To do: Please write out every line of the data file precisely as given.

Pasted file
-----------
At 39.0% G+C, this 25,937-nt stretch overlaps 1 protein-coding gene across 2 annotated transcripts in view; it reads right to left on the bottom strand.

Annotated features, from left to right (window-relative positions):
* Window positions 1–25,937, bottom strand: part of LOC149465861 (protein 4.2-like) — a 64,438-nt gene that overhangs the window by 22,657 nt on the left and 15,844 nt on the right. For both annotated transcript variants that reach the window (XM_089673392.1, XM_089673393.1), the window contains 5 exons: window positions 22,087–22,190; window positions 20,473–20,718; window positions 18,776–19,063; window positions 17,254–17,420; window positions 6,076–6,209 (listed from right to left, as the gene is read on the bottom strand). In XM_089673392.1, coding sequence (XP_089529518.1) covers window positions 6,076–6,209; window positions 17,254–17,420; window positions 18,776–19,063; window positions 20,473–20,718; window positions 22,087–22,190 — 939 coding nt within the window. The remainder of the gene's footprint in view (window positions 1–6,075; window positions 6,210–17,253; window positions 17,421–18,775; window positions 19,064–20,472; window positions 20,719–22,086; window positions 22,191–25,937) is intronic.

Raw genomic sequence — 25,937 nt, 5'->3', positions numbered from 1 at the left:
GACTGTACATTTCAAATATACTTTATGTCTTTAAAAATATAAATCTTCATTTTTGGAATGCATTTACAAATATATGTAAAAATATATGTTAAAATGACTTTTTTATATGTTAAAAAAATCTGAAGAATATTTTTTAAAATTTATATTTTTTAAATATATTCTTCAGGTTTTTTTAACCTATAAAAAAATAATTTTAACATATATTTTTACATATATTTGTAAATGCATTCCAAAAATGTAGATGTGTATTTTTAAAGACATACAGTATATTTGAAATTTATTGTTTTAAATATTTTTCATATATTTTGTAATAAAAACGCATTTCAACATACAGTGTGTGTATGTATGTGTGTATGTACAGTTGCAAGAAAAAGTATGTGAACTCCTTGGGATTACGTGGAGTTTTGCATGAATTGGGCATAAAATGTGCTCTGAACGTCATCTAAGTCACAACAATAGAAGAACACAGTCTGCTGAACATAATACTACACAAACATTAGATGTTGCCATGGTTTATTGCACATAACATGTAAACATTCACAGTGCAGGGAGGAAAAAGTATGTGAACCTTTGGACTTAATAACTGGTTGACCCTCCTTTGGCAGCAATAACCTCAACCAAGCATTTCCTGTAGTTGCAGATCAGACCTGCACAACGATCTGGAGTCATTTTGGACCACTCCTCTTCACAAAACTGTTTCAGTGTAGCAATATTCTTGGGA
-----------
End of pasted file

At 39.0% G+C, this 25,937-nt stretch overlaps 1 protein-coding gene across 2 annotated transcripts in view; it reads right to left on the bottom strand.

Annotated features, from left to right (window-relative positions):
* Window positions 1–25,937, bottom strand: part of LOC149465861 (protein 4.2-like) — a 64,438-nt gene that overhangs the window by 22,657 nt on the left and 15,844 nt on the right. For both annotated transcript variants that reach the window (XM_089673392.1, XM_089673393.1), the window contains 5 exons: window positions 22,087–22,190; window positions 20,473–20,718; window positions 18,776–19,063; window positions 17,254–17,420; window positions 6,076–6,209 (listed from right to left, as the gene is read on the bottom strand). In XM_089673392.1, coding sequence (XP_089529518.1) covers window positions 6,076–6,209; window positions 17,254–17,420; window positions 18,776–19,063; window positions 20,473–20,718; window positions 22,087–22,190 — 939 coding nt within the window. The remainder of the gene's footprint in view (window positions 1–6,075; window positions 6,210–17,253; window positions 17,421–18,775; window positions 19,064–20,472; window positions 20,719–22,086; window positions 22,191–25,937) is intronic.

Raw genomic sequence — 25,937 nt, 5'->3', positions numbered from 1 at the left:
GACTGTACATTTCAAATATACTTTATGTCTTTAAAAATATAAATCTTCATTTTTGGAATGCATTTACAAATATATGTAAAAATATATGTTAAAATGACTTTTTTATATGTTAAAAAAATCTGAAGAATATTTTTTAAAATTTATATTTTTTAAATATATTCTTCAGGTTTTTTTAACCTATAAAAAAATAATTTTAACATATATTTTTACATATATTTGTAAATGCATTCCAAAAATGTAGATGTGTATTTTTAAAGACATACAGTATATTTGAAATTTATTGTTTTAAATATTTTTCATATATTTTGTAATAAAAACGCATTTCAACATACAGTGTGTGTATGTATGTGTGTATGTACAGTTGCAAGAAAAAGTATGTGAACTCCTTGGGATTACGTGGAGTTTTGCATGAATTGGGCATAAAATGTGCTCTGAACGTCATCTAAGTCACAACAATAGAAGAACACAGTCTGCTGAACATAATACTACACAAACATTAGATGTTGCCATGGTTTATTGCACATAACATGTAAACATTCACAGTGCAGGGAGGAAAAAGTATGTGAACCTTTGGACTTAATAACTGGTTGACCCTCCTTTGGCAGCAATAACCTCAACCAAGCATTTCCTGTAGTTGCAGATCAGACCTGCACAACGATCTGGAGTCATTTTGGACCACTCCTCTTCACAAAACTGTTTCAGTGTAGCAATATTCTTGGGA